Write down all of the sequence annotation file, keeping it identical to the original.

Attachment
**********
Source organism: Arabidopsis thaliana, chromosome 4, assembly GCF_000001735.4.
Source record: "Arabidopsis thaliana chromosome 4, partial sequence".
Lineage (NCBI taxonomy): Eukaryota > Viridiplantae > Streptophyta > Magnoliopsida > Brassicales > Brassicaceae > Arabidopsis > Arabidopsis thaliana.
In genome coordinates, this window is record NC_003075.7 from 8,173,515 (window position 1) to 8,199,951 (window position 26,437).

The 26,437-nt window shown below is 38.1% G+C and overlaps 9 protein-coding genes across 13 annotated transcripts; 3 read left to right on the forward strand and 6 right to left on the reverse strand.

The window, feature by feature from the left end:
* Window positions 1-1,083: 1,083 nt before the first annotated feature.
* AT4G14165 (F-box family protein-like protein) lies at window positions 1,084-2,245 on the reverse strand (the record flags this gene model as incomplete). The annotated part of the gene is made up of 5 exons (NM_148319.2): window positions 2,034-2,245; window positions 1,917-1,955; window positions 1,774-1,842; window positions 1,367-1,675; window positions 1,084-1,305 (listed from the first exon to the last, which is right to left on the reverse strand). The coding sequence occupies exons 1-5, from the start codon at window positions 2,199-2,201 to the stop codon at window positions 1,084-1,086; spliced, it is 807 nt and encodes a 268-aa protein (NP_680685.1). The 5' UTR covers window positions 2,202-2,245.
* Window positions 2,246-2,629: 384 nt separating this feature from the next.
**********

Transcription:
Source organism: Arabidopsis thaliana, chromosome 4, assembly GCF_000001735.4.
Source record: "Arabidopsis thaliana chromosome 4, partial sequence".
Lineage (NCBI taxonomy): Eukaryota > Viridiplantae > Streptophyta > Magnoliopsida > Brassicales > Brassicaceae > Arabidopsis > Arabidopsis thaliana.
In genome coordinates, this window is record NC_003075.7 from 8,173,515 (window position 1) to 8,199,951 (window position 26,437).

The 26,437-nt window shown below is 38.1% G+C and overlaps 9 protein-coding genes across 13 annotated transcripts; 3 read left to right on the forward strand and 6 right to left on the reverse strand.

The window, feature by feature from the left end:
* Window positions 1-1,083: 1,083 nt before the first annotated feature.
* AT4G14165 (F-box family protein-like protein) lies at window positions 1,084-2,245 on the reverse strand (the record flags this gene model as incomplete). The annotated part of the gene is made up of 5 exons (NM_148319.2): window positions 2,034-2,245; window positions 1,917-1,955; window positions 1,774-1,842; window positions 1,367-1,675; window positions 1,084-1,305 (listed from the first exon to the last, which is right to left on the reverse strand). The coding sequence occupies exons 1-5, from the start codon at window positions 2,199-2,201 to the stop codon at window positions 1,084-1,086; spliced, it is 807 nt and encodes a 268-aa protein (NP_680685.1). The 5' UTR covers window positions 2,202-2,245.
* Window positions 2,246-2,629: 384 nt separating this feature from the next.